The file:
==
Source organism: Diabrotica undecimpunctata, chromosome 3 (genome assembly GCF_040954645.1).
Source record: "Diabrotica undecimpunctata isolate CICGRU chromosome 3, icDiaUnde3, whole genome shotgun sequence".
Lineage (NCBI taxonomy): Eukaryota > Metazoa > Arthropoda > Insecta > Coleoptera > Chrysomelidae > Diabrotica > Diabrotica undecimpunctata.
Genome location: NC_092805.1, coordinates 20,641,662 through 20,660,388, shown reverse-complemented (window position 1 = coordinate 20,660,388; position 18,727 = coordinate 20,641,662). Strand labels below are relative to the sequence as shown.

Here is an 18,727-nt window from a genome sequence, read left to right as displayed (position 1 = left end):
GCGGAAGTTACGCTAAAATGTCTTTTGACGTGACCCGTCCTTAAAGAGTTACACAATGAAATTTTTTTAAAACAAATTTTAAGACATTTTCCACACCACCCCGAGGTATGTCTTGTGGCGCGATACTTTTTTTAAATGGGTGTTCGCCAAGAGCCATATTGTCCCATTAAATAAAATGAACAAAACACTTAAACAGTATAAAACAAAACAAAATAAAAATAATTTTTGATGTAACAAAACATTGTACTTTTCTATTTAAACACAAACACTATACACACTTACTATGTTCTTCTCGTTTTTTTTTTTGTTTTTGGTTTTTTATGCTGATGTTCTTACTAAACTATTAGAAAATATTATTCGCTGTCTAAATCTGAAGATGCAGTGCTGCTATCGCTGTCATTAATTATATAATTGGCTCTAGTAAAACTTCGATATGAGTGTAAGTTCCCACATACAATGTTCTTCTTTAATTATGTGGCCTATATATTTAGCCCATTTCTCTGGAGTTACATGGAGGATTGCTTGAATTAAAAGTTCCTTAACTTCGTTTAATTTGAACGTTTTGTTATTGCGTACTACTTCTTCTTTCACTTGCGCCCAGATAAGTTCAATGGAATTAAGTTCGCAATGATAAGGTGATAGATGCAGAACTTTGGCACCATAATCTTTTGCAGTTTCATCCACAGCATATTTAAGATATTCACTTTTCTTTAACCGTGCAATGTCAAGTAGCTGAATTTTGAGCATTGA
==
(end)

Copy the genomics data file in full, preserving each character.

Source organism: Diabrotica undecimpunctata, chromosome 3 (genome assembly GCF_040954645.1).
Source record: "Diabrotica undecimpunctata isolate CICGRU chromosome 3, icDiaUnde3, whole genome shotgun sequence".
Lineage (NCBI taxonomy): Eukaryota > Metazoa > Arthropoda > Insecta > Coleoptera > Chrysomelidae > Diabrotica > Diabrotica undecimpunctata.
Genome location: NC_092805.1, coordinates 20,641,662 through 20,660,388, shown reverse-complemented (window position 1 = coordinate 20,660,388; position 18,727 = coordinate 20,641,662). Strand labels below are relative to the sequence as shown.

Here is an 18,727-nt window from a genome sequence, read left to right as displayed (position 1 = left end):
GCGGAAGTTACGCTAAAATGTCTTTTGACGTGACCCGTCCTTAAAGAGTTACACAATGAAATTTTTTTAAAACAAATTTTAAGACATTTTCCACACCACCCCGAGGTATGTCTTGTGGCGCGATACTTTTTTTAAATGGGTGTTCGCCAAGAGCCATATTGTCCCATTAAATAAAATGAACAAAACACTTAAACAGTATAAAACAAAACAAAATAAAAATAATTTTTGATGTAACAAAACATTGTACTTTTCTATTTAAACACAAACACTATACACACTTACTATGTTCTTCTCGTTTTTTTTTTTGTTTTTGGTTTTTTATGCTGATGTTCTTACTAAACTATTAGAAAATATTATTCGCTGTCTAAATCTGAAGATGCAGTGCTGCTATCGCTGTCATTAATTATATAATTGGCTCTAGTAAAACTTCGATATGAGTGTAAGTTCCCACATACAATGTTCTTCTTTAATTATGTGGCCTATATATTTAGCCCATTTCTCTGGAGTTACATGGAGGATTGCTTGAATTAAAAGTTCCTTAACTTCGTTTAATTTGAACGTTTTGTTATTGCGTACTACTTCTTCTTTCACTTGCGCCCAGATAAGTTCAATGGAATTAAGTTCGCAATGATAAGGTGATAGATGCAGAACTTTGGCACCATAATCTTTTGCAGTTTCATCCACAGCATATTTAAGATATTCACTTTTCTTTAACCGTGCAATGTCAAGTAGCTGAATTTTGAGCATTGA